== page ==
POSITION OPEN: Pliable leader sought for large, dysfunctional federal department. Must manage 240,000 unhappy employees in an environment of high-decibel chaos.
Ideal candidates will accept unachievable goals on impossible deadlines: halt illegal immigration, deter asylum seekers from heading north, and stop all drug trafficking. Also, in your spare time, prevent terrorist attacks. The ability to project “toughness” a plus, including willingness to separate children from their parents.
Familiarity with federal law and congressional oversight optional. Job tenure likely to be nasty, brutish and short. Apply to White House Personnel Office.
Would any sane person want this job?
The secretary of Homeland Security has a thankless task under the best of circumstances. He or she oversees a poorly knit empire of agencies from the Coast Guard (founded in 1790) to the Cyber and Infrastructure Security Agency (2018). The mission is to keep America safe from terrorists — at least that was the idea when Congress created the Homeland Security Department in 2002 in the aftermath of the Sept. 11 attacks.
But President Trump has focused on only one piece of the department’s vast mandate: enforcing immigration laws amid a sudden surge of asylum seekers. And he’s made it virtually impossible for any secretary to succeed.
The president wants his underlings to stop all unauthorized entries into the United States overnight, but there’s no practical way to make that happen.
His first solution was to build a “big beautiful wall” on the border, but he couldn’t persuade a Republican Congress to pay for one.
He’s proposed scrapping the law that guarantees asylum seekers a court hearing, but that would require new legislation — and he has consistently proven unable to get Congress to pass new laws.
Now his aides are proposing new regulations that would allow the government to hold children longer and deport asylum seekers faster — but all those new rules will face challenges in court. Over the last two years, judges have regularly blocked similar schemes.
No future Homeland Security leader “will succeed at meeting his goals because the president doesn’t know what ‘fixing’ the border means,” Juliette Kayyem, a former assistant secretary of Homeland Security, told me.
The result has been chaos — and not just at the border.
Last weekend, Trump fired Kirstjen Nielsen, the hard-liner who had carried out his policy of separating children from their parents. But the leadership gap is much deeper and more alarming.
There’s no Senate-confirmed deputy secretary, the No. 2 job, and no undersecretary for management, the No. 3 job. There’s no commissioner for Customs and Border Protection, no director for Immigration and Customs Enforcement, no Secret Service director, no administrator for the Federal Emergency Management Agency.
Even before the latest purge, Homeland Security had a reputation as one of the most dysfunctional parts of the federal government. On surveys of employee satisfaction, it ranks last on a list of 17 departments.
It’s hard to measure the effectiveness of a federal agency, especially when it comes to solving a problem as complex as terrorism.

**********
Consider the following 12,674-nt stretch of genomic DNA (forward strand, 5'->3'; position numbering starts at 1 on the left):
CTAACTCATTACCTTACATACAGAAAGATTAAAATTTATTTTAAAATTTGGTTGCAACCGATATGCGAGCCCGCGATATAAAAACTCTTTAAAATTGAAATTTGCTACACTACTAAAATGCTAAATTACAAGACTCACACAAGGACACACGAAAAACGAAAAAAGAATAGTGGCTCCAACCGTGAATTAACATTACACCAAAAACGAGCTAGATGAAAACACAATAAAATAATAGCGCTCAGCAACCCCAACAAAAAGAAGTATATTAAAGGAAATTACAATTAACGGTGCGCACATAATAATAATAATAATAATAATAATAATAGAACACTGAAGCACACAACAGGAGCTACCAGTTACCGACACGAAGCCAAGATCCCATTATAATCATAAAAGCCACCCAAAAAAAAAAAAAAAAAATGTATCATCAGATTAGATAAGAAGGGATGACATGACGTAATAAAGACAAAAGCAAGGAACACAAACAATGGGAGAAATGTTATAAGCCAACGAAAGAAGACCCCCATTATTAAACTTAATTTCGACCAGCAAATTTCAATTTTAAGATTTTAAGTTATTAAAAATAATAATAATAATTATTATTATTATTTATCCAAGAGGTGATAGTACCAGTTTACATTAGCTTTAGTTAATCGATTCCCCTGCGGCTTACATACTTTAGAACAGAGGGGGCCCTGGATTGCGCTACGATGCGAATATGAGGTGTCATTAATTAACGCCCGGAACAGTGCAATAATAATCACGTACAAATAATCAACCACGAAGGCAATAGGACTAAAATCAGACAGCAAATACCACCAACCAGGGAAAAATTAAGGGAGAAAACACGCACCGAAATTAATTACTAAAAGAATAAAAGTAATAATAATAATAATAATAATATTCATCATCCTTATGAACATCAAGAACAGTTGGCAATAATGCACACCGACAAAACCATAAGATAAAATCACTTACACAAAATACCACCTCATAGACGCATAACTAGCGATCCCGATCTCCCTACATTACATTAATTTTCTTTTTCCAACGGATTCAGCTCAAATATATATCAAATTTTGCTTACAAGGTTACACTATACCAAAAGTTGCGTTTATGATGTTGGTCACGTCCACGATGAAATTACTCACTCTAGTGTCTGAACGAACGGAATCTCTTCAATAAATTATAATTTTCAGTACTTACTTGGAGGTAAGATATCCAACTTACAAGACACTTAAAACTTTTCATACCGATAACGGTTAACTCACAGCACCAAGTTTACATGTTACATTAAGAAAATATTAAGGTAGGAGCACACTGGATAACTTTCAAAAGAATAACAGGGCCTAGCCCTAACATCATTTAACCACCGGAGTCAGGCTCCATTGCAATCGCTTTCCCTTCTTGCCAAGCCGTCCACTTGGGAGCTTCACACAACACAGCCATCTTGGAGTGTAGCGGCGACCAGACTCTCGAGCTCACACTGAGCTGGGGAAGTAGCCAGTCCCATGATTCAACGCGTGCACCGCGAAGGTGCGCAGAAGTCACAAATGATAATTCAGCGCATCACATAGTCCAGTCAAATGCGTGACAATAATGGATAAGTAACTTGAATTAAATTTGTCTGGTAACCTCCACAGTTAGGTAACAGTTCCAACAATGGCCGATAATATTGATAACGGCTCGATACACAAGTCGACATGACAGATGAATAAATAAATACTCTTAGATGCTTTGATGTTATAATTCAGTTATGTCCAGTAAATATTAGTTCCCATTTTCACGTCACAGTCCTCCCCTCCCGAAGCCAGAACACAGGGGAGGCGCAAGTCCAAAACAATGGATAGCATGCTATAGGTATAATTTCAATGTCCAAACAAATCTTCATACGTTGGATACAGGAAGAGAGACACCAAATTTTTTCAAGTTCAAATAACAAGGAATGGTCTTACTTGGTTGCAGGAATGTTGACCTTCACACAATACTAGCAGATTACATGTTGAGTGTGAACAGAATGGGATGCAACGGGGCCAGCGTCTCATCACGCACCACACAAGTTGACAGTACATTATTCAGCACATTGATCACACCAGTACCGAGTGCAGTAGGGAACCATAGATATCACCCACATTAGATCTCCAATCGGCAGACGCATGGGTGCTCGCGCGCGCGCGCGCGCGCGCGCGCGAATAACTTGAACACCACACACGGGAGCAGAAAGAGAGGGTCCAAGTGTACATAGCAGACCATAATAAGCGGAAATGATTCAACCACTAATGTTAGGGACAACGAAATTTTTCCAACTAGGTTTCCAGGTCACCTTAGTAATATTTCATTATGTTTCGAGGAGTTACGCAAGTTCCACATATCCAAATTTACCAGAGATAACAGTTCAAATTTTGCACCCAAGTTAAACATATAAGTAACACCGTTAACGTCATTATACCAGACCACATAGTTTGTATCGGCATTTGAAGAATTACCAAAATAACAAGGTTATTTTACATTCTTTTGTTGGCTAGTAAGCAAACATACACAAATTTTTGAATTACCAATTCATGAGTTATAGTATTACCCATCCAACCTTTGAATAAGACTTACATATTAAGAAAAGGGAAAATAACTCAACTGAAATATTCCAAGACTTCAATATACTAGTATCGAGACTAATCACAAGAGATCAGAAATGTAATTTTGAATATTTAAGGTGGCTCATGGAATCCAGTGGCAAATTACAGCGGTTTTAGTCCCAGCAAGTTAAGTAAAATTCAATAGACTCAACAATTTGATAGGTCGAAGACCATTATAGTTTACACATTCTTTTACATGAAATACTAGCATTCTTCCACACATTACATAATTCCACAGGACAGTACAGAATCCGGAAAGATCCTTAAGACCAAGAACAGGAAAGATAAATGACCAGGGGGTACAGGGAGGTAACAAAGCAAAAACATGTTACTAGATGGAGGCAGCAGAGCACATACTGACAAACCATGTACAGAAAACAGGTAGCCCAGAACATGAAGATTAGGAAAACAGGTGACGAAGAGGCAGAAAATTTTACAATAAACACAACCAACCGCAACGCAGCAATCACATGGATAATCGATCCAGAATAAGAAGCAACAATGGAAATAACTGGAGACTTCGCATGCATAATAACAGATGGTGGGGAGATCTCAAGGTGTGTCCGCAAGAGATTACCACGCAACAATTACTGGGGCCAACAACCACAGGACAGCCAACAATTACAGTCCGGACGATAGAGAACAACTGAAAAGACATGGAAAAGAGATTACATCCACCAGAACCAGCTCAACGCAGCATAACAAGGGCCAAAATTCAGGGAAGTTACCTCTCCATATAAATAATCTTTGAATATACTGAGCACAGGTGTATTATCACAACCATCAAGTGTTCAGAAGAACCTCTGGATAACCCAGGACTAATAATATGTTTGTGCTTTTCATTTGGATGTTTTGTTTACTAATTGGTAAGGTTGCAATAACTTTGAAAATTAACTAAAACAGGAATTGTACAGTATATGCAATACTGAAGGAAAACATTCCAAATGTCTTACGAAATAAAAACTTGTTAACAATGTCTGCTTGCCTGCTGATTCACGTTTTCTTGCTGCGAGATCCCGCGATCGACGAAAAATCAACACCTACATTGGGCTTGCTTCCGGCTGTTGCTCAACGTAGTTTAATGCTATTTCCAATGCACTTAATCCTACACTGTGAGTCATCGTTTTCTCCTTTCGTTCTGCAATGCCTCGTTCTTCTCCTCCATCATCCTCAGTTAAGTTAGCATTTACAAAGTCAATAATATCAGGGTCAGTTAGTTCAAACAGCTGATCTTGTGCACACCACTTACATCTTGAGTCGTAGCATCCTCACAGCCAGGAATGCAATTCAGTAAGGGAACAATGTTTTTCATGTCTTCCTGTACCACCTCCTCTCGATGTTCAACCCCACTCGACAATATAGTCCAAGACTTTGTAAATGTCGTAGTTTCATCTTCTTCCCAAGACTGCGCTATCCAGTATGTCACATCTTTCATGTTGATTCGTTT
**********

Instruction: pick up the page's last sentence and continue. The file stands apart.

But here’s a metric: As one of his first acts in office, Trump ordered Homeland Security to hire 15,000 more border agents and immigration officers. Two years later, staffing levels have remained static. Customs and Border Protection, which was supposed to expand by 5,000 people, paid a recruiting firm $19 million and reaped only 58 new hires.
Former Homeland Security officials worry that the president’s single-minded focus on immigration has sapped the department’s attention to other threats.
It’s a case of “myopia on the border,” Kayyem said. “The irony is that it is borderless threats that pose the greatest challenge … climate change, pandemics, cyberattacks and terrorism.”
One reason Nielsen was cashiered, it appears, is that she wasn’t spending all her time on immigration. That’s not a good lesson for her successor.
Assuming there is one. “All this chaos is going to deter anyone on the A-list from being interested,” another former official said. “The B-list too. Why would you put up with the hassle if you may get fired at any time?”
So who wants the job?
Rick Perry, the secretary of Energy, has been mentioned, but he’s from Texas, so he knows too much about the border to endorse harebrained solutions. In the last presidential campaign, Perry said a border wall was a dumb idea and warned that Trump had a “fundamental misunderstanding” of immigration.
The safest choice might be Kevin McAleenan, the current acting secretary. McAleenan is a hard-liner too — he administered last year’s family separation policy — but he has cordial relationships with Democrats in Congress.
Or if the president wants a firebrand, he could choose Kris Kobach, the former vice chairman of a Trump-appointed commission that tried and failed to find evidence of what the president insisted was widespread voter fraud in the 2016 election.
Kobach, who lost a bid to become governor of Kansas last year, has been virtually campaigning for the Homeland Security job on Fox News, offering Trump-style ideas like setting up detention camps to house thousands of migrants in FEMA emergency trailers.
At least he’d be in sync with the president. But he’ll still be almost certain to fail. Don’t say nobody warned him.